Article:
The Battle of the Tug ended on May 15 when State Police arranged a truce, with the aid of a physician who crawled under fire through the Kentucky mountains to make contact with the insurgents. During the fighting, Governor Ephraim Franklin Morgan asked President Harding to send federal troops ‘‘to prevent wanton slaughter of innocent citizens.’’ Although Morgan’s request was denied, it set the stage for sending federal troops into West Virginia in September.”

From: “Savage, Lon. Thunder in the Mountains. Pittsburgh: University of Pittsburgh Press, 1990.”

Published in: on April 24, 2011 at 11:16 pm  Comments Off on Battle of the Tug  
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Sid Hatfield

Plaque at Matewan History Society

Sid Hatfield was one of the key figures that led up to the eventual Battle at Blair Mountain. Sid Hatfield may not have been a member of the Hatfield family involved in the famous Hatfield-McCoy Feud though he boasted that he was. He received his nickname, ” Smilin’ Sid” Hatfield because of the gold caps on every one of his teeth.

Sid Hatfield (1893–1921) was Police Chief of Matewan, West Virginia during the Battle of Matewan, a shootout that followed a series of evictions carried out by detectives from the Baldwin-Felts agency. On May 19, 1920, thirteen detectives, including Baldwin-Felts president Thomas Felts, younger brothers Albert and Lee, arrived in Matewan to evict miners and their families from their homes in the Stone Mountain Mine camp. Sid Hatfield protested their arrival. No one knows whom started the famous gun battle but it ended with twenty people seriously wounded or killed, including the mayor of Matewan. There were rumors that Sid, himself, had shot the mayor in order to marry his widow. However, this is more likely a rumor.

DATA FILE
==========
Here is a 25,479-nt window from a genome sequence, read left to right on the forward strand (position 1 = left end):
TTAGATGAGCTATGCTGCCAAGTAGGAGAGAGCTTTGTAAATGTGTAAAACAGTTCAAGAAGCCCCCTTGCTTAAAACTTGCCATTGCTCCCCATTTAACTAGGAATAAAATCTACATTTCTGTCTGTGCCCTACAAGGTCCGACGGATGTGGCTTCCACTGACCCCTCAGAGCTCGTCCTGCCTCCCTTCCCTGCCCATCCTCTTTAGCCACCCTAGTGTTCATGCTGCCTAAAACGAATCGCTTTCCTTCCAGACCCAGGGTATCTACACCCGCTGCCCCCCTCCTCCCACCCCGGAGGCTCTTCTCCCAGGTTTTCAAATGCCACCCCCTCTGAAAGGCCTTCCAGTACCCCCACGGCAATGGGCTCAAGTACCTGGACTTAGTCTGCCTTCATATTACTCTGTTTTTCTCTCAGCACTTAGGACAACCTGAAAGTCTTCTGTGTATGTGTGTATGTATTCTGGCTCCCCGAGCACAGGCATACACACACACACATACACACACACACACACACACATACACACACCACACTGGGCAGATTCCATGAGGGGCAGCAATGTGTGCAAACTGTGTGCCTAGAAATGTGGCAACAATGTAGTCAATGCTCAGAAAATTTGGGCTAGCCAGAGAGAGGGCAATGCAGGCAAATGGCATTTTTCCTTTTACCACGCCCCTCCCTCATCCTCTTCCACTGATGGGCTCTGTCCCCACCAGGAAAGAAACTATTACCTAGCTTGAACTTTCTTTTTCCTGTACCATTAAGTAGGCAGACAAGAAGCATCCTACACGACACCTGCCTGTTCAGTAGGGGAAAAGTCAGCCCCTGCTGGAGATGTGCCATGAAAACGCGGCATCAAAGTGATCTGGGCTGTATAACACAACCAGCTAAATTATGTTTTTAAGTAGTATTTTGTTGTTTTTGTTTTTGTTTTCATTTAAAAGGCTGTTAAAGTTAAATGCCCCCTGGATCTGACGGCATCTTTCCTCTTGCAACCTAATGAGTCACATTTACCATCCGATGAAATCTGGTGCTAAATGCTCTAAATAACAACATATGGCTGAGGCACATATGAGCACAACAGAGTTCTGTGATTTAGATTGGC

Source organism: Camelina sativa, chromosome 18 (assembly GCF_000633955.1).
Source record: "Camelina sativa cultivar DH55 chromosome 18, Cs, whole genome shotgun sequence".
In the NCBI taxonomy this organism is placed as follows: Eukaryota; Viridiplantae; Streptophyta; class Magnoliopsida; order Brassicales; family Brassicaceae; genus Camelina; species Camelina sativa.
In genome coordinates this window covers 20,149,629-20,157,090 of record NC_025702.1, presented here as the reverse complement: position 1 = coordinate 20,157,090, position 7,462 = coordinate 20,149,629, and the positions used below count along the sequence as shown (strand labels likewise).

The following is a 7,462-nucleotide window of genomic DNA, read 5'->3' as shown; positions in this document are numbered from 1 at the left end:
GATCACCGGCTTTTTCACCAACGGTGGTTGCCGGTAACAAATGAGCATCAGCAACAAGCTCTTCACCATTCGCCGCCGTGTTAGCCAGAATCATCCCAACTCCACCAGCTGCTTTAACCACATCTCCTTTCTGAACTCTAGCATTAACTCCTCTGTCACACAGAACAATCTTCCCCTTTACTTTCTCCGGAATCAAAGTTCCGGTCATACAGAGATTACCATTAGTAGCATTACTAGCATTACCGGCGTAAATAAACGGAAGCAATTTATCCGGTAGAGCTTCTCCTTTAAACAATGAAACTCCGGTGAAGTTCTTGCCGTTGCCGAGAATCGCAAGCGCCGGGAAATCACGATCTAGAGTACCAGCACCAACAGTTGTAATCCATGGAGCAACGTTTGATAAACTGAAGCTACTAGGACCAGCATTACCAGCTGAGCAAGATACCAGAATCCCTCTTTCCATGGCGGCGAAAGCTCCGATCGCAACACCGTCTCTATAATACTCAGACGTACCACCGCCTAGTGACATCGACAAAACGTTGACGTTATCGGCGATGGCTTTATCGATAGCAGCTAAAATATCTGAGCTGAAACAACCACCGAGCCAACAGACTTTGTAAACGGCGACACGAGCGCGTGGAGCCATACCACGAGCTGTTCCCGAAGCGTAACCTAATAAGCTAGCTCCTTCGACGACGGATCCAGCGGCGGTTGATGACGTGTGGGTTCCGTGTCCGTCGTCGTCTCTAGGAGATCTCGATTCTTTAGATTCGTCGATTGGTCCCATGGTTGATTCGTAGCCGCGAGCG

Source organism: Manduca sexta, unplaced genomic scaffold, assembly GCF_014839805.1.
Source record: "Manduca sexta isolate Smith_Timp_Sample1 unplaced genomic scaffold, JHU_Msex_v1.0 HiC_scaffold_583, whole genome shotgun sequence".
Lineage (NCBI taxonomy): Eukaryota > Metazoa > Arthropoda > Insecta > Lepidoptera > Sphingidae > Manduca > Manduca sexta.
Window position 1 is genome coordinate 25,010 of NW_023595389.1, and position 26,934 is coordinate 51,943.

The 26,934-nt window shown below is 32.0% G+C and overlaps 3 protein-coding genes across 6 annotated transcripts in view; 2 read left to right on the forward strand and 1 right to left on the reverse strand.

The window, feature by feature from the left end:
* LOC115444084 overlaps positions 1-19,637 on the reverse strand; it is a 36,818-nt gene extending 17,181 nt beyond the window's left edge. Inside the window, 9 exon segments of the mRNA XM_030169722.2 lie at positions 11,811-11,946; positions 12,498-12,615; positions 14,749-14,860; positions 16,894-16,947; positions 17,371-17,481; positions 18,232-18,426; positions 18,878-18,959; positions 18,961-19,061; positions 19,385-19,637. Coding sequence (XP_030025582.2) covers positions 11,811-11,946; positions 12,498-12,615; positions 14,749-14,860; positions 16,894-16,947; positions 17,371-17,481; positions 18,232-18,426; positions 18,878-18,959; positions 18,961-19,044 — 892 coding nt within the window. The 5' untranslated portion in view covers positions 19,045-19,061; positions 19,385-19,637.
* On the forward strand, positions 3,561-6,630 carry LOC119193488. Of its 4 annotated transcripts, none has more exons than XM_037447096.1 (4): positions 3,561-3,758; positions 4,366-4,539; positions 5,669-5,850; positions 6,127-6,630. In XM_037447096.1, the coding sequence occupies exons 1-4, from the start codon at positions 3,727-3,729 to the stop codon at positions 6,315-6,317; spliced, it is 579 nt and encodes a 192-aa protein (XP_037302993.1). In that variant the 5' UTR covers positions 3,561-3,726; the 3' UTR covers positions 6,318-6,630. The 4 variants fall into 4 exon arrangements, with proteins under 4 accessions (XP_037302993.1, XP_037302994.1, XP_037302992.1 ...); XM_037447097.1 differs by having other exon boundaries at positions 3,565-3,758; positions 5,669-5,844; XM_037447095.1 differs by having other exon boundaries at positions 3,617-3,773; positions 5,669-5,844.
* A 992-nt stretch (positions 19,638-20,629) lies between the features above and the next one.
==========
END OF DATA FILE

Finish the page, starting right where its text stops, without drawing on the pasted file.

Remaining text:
He was put on trial several times, including in front of the US Senate. However, he proved to be a difficult man to charge due to his overwhelming popularity from the media and miners. He was also present during the 3 Days Battle, which occurred several months later in Matewan in which miners fought against the Coal Operator’s private militias for several days along the Tug River in West Virgina and Kentucky.

Fifteen months after the gun battle, Hatfield was indicted on murder charges stemming from the shootout but was later acquitted by the jury. He was sent to stand trial with Ed Chambers on conspiracy charges for an unrelated incident and was set to stand trial in Welch, West Virginia. Hatfield was unarmed when several Baldwin-Felts men shot and killed him on the McDowell County Courthouse steps.

Reports from that time say that the unarmed Hatfield had seventeen bullets in him. None of the Baldwin-Felts detectives was ever charged in Hatfield’s assassination. This caused an outpouring of grief for the fallen local hero at the funeral. It was one of the causes of the stem of outrage that led to the Battle of Blair Mountain.

Hatfield was buried in a plot across the Tug River in KY.

Published in: on April 24, 2011 at 4:36 pm  Comments Off on Sid Hatfield